I'm happy to announce the immediate availability of Gum, a Gradle/Maven wrapper written in Go. Gum is inspired on the popular gdub script by Doug Borg, which was ported to Go by Sten Roger Sandvik some time ago. The main difference from Sten's version is that Gum also supports the Maven wrapper, coming up as part of Maven core 3.7!
The basic idea behind Gum is to prefer the tool wrapper over the plain tool, if the wrapper is configured. It also allows you invoke the build tool from any place withing the project's codebase. There are a few additions and improvements such as:
- Detect if the filename follows the standard naming convention or if it's named after the containing directory.
- Support Groovy and Kotlin extensions.
- Support running a specific build file if -b or --build-file is given (skips calculation of target build file).
- If no build file is found then run from directory that contains the settings file.
- Run the root build by default unless nearest (-gn) is set.
- Same features as its Gradle counterpart.
- Support running a specific build file if -f or --file is given (skips calculation of target build file).
- Run the root pom.xml unless nearest (-gn) is set.
Gum will attempt to run the right command for you depending on the files it finds, attempting first Gradle then Maven. You can force the tool choice by specifying -gg for Gradle and -gm for Maven, in which case Gum will exit immediately if the build is not of the chosen type.
There are a couple of ways to install Gum depending on your preference. If you have Go installed then you can install Gum directly from its repository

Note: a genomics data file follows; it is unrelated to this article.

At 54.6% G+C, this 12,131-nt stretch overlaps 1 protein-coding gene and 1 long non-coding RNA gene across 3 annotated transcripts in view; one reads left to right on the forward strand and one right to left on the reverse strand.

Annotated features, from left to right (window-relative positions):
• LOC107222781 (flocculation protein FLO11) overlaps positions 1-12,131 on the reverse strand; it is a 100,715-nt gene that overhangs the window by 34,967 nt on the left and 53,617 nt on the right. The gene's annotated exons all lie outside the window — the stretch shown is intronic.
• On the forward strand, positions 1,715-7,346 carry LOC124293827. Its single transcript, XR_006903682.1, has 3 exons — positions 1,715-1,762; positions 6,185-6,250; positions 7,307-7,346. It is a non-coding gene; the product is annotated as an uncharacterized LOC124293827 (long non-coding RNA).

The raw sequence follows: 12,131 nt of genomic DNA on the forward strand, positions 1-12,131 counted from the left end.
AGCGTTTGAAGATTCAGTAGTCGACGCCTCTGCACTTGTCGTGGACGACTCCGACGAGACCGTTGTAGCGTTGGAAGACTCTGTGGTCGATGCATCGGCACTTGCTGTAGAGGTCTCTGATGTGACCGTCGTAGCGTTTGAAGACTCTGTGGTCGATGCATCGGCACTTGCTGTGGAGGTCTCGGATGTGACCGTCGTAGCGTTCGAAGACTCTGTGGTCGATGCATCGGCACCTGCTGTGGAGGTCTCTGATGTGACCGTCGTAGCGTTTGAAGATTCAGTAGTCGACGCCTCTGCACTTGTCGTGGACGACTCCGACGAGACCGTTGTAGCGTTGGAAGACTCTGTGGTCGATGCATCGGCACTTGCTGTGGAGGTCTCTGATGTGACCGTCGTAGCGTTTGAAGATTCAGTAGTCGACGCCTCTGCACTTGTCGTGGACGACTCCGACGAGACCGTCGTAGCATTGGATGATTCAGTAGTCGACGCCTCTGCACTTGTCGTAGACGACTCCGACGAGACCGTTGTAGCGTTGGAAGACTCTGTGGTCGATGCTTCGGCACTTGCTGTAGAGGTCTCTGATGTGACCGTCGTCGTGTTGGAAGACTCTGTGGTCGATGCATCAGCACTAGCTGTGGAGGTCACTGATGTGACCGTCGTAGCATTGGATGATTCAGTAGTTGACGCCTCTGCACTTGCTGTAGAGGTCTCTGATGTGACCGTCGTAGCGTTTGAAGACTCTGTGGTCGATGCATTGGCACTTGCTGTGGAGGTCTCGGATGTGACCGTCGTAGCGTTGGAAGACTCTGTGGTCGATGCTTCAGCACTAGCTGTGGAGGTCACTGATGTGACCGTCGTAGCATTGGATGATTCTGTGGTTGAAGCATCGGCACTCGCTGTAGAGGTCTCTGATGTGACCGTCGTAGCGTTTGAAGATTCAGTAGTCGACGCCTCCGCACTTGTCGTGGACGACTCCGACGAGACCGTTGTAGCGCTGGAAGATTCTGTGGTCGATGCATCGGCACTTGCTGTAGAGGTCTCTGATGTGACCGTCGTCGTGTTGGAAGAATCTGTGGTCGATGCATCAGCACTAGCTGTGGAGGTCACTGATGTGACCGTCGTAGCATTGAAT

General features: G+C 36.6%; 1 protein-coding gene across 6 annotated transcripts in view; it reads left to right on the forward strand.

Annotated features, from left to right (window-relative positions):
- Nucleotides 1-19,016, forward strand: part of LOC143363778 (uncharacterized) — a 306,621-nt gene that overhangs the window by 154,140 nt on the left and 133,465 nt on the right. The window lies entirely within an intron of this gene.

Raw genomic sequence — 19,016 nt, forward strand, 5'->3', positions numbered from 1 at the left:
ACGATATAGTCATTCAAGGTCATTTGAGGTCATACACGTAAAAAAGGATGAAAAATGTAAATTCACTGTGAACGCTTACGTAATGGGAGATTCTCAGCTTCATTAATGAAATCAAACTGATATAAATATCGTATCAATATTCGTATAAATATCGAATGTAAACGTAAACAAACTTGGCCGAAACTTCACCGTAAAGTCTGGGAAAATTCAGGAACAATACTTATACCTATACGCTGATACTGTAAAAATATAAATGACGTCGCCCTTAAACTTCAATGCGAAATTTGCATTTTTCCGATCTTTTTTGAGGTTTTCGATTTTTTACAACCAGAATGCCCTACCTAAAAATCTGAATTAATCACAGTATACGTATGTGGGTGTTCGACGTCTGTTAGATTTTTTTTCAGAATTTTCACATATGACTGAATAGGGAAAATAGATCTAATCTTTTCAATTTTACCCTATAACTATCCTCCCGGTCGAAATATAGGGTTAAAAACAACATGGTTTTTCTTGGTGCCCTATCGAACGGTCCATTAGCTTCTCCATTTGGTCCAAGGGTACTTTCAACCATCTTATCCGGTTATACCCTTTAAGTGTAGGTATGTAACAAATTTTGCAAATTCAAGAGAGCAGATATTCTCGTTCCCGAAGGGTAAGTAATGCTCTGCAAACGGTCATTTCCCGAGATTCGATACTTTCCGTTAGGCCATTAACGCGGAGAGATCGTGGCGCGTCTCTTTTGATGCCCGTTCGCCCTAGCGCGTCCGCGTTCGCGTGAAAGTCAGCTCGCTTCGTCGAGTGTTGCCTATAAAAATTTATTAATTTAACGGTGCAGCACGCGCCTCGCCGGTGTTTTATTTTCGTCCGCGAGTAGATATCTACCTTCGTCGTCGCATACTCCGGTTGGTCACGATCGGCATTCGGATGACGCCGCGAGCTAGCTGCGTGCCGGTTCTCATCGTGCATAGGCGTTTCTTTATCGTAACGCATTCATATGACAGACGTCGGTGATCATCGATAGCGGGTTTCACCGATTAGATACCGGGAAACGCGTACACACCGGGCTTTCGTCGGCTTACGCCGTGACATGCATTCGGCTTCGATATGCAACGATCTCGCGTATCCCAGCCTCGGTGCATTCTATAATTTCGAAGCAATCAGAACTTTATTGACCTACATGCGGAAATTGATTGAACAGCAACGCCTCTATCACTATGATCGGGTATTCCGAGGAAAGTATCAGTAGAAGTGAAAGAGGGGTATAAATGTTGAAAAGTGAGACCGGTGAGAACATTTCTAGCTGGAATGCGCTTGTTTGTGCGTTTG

$ go install github.com/kordmap/gm
Or you can clone the repository and build it yourself. If you're into Homebrew the you can install it from the Kordamp tap
$ brew install kordamp/tap/gum
You can also snap it to install it on Linux
$ sudo snap install gum
Additionally you can download a pre-compiled binary from the releases page.
Note that the executable name is gm even though the project name is Gum. Why? One less character to type. Once you have Gum installed you use the gm command instead of gradlew, gradle, mvnw, or mvn, for example on a Maven build it's enough to invoke
$ gm verify
To build artifacts and run checks. For a Gradle build you would invoke
$ gm build
In other words, gm takes all arguments and passes them to the underlying build tool once it has been resolved.
Gum supports the following flags
- -gg force Gradle build
- -gh displays help information
- -gm force Maven build
- -gn executes nearest build file
- -gq run gm in quiet mode
- -gv displays version information
Gum will execute the build based on the root build file unless -gn is specified, in which case the nearest build file will be selected. If a specific build file is given (-b, --build-file for Gradle; -f, --file for Maven) then that file will be used instead
Keep on coding!
As far as I can tell, there’s no usage instructions. How are you supposed to use this sucker?
Hi Matt, Gum is a replacement for gdub, so it’s used in the same way as gdub is, for example
// on a Maven build
$ gm verify
// on a Gradle build
$ gm build
Effectively Gum passes all command args to the underlying build tool (gradlew. gradle, mvnw, mvn) plus it handles specific Gum flags as shown at https://github.com/kordamp/gm
I’ve never understood why I would want to use a wrapper. It just seems like an extra layer of maintenance for the repo maintainer. What’s so hard about ‘mvn install’?
Mike, the short answer is to bootstrap the build tool on a system that does not have the build tool installed. A longer answer can be found at https://andresalmiray.com/why-do-the-gradle-maven-wrappers-matter/
It improves reproducability.